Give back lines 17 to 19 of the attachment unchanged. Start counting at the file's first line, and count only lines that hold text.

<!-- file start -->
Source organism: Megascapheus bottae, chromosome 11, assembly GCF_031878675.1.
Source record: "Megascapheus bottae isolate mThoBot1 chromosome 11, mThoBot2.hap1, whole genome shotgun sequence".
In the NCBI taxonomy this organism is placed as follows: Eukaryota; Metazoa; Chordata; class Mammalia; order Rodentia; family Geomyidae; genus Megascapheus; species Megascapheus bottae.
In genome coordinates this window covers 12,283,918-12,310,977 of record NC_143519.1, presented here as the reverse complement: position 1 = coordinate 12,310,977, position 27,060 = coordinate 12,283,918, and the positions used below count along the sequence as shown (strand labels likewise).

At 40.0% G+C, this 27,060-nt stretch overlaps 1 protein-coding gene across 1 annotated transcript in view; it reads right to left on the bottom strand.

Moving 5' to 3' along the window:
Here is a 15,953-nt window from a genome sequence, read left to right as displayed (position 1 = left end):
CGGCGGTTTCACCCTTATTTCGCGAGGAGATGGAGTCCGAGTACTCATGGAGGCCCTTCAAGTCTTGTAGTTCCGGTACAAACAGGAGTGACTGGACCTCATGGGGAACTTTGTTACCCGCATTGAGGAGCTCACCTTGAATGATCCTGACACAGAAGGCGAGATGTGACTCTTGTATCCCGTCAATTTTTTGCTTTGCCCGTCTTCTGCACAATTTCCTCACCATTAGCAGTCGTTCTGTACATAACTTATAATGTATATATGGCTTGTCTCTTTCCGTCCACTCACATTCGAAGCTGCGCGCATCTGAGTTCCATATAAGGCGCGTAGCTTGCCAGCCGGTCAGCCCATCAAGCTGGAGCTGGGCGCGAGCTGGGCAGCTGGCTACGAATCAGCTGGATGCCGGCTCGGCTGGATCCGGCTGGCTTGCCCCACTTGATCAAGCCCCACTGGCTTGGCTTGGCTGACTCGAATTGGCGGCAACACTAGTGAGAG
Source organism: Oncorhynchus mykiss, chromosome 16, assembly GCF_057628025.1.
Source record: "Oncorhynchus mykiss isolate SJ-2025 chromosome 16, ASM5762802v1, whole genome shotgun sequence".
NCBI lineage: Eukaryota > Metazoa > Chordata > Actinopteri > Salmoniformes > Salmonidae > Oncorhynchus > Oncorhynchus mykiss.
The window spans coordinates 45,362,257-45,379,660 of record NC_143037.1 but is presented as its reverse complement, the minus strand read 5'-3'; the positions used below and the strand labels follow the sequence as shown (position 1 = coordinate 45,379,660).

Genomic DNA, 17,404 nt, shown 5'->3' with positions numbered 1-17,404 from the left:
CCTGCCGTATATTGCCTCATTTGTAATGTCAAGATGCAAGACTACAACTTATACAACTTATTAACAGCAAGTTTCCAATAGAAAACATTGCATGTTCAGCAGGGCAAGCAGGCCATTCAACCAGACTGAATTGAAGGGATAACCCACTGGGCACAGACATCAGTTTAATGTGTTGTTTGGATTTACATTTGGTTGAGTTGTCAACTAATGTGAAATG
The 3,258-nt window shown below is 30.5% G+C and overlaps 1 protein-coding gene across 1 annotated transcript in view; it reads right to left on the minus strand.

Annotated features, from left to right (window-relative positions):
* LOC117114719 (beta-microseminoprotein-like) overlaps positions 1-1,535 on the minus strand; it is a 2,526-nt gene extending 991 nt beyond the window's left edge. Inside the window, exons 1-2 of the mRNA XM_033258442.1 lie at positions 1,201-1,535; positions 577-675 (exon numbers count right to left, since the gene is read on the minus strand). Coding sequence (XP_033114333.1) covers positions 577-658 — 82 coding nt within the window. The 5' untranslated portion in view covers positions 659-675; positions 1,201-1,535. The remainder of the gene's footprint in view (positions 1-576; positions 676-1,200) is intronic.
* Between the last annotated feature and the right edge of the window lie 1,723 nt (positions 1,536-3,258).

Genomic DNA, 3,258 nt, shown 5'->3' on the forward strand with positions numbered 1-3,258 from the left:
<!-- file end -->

* LOC117114719 (beta-microseminoprotein-like) overlaps positions 1-1,535 on the minus strand; it is a 2,526-nt gene extending 991 nt beyond the window's left edge. Inside the window, exons 1-2 of the mRNA XM_033258442.1 lie at positions 1,201-1,535; positions 577-675 (exon numbers count right to left, since the gene is read on the minus strand). Coding sequence (XP_033114333.1) covers positions 577-658 — 82 coding nt within the window. The 5' untranslated portion in view covers positions 659-675; positions 1,201-1,535. The remainder of the gene's footprint in view (positions 1-576; positions 676-1,200) is intronic.
* Between the last annotated feature and the right edge of the window lie 1,723 nt (positions 1,536-3,258).

Genomic DNA, 3,258 nt, shown 5'->3' on the forward strand with positions numbered 1-3,258 from the left: